High Dimensional Approximation and Uncertainty Quantification Uncertainty quantification using sparse grid methods. Multi-dimensional function fitting and approximation of high dimensional probability density functions.

Multi-Fidelity Solution of Tsunami and Flood Models:

We are investigating the use of multi-fidelity solutions of tsunami and flood models to improve the efficiency of uncertainty quantification studies. The multi-fidelity solutions are combined using sparse grid techniques. 

Solution of the Serre Equations:

Investigate the use of techniques from the numerical solution of conservation laws (approximate Riemann solvers) to accurately solve the Serre Equation, especially in the presence of large initial gradients in the initial conditions (e.g. in the case of dam breaks).

ANUGA Tsunami and Flood Modelling Software:

The ANUGA package is developed under a collaboration of the  Australian National University (ANU) and Geoscience Australia (GA) - hence the name. ANUGA is a Free & Open Source Software (FOSS) package capable of modelling the impact of hydrological disasters such as dam breaks, riverine flooding, storm-surge or tsunamis.

ANUGA is based on a discretization of the Shallow Water Wave Equations onto an unstructured triangular mesh using a finite-volume numerical scheme. A major capability of ANUGA is that it can model the process of wetting and drying as water enters and leaves an area. This means that it is suitable for simulating water flow onto a beach or dry land and around structures such as buildings. ANUGA is also capable of modelling difficult flows involving hydraulic jumps and rapidly changing flow speed regimes (transitions from subcritical to supercritical flows).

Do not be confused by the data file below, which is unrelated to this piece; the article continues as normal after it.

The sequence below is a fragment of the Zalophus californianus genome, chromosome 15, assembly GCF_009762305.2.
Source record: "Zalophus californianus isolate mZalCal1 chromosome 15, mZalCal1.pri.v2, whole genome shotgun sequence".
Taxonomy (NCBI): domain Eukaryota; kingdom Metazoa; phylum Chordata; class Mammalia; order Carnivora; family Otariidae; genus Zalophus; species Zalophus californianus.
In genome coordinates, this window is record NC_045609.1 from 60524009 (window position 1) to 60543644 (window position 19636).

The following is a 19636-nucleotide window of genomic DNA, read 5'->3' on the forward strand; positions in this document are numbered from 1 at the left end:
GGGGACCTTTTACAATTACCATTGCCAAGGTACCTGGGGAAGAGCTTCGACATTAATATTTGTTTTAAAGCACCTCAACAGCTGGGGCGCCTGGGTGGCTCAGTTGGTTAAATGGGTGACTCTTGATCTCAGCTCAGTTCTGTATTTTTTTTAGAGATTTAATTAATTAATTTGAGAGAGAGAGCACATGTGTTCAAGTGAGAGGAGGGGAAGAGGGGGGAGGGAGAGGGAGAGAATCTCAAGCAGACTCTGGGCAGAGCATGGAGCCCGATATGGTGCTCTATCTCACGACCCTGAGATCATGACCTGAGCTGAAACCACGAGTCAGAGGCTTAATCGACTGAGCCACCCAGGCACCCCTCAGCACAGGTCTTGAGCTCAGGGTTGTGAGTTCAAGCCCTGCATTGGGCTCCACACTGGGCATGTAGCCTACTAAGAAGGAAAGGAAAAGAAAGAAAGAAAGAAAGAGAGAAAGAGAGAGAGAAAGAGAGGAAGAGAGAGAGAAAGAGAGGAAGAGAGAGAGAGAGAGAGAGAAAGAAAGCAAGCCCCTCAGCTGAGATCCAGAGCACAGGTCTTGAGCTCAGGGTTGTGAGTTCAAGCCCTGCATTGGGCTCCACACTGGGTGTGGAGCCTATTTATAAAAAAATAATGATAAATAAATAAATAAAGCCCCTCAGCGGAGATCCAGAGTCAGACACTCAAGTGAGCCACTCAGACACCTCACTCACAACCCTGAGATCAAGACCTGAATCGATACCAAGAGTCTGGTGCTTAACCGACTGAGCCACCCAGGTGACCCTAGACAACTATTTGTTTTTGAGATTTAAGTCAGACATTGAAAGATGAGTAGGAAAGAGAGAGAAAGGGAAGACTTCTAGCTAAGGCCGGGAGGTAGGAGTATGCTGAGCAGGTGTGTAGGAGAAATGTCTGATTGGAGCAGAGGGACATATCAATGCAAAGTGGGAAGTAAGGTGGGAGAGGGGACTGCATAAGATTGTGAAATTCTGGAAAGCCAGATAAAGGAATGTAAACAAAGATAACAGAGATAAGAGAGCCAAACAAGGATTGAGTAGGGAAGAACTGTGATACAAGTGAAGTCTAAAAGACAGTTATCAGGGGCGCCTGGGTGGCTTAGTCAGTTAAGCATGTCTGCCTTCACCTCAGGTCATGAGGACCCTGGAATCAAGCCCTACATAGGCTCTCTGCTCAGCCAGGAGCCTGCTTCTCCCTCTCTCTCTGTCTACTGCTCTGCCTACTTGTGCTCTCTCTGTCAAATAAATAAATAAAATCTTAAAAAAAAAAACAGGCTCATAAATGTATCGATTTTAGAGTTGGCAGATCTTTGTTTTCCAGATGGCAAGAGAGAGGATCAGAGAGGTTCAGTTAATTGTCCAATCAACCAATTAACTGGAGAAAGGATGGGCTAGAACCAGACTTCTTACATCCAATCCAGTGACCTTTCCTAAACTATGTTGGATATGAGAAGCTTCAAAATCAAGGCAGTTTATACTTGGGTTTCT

The package is available from GitHub github.com//GeoscienceAustralia/anuga_corewhere we average over 200 unique visitors per month, and 30 downloads/month.

Geosciences Australia has used ANUGA extensively to quantify risk from tsunamis around the coast of Australia, It was used to develop ``Last mile evacuation'' plans for Padang, in West Sumatra. It is being used in AusAID (now part of the DFAT) programs to assess risk of flooding in Manila and risk from tsunamis in Papua New Guinea.

In 2016 we developed code to integrate BoM radar rainfall data with ANUGA, and tested the method with a simulation of the full ACT catchment. Also a simple erosion module which models the erosion of sand dunes during a tsunami has been added to ANUGA.

Also we are working with Hydrata.com to incorporate ANUGA as the modelling engine for an on-line flood modelling portal as part open collaboration platform http://chennaifloodmanagement.org/en/, a community project to help mitigate the effect of flooding in Chennai, India.

 

Publications

Projects and Grants

Grants information is drawn from ARIES. To add or update Projects or Grants information please contact your College Research Office.

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Updated:  21 March 2019 / Responsible Officer:  Director (Research Services Division) / Page Contact:  Researchers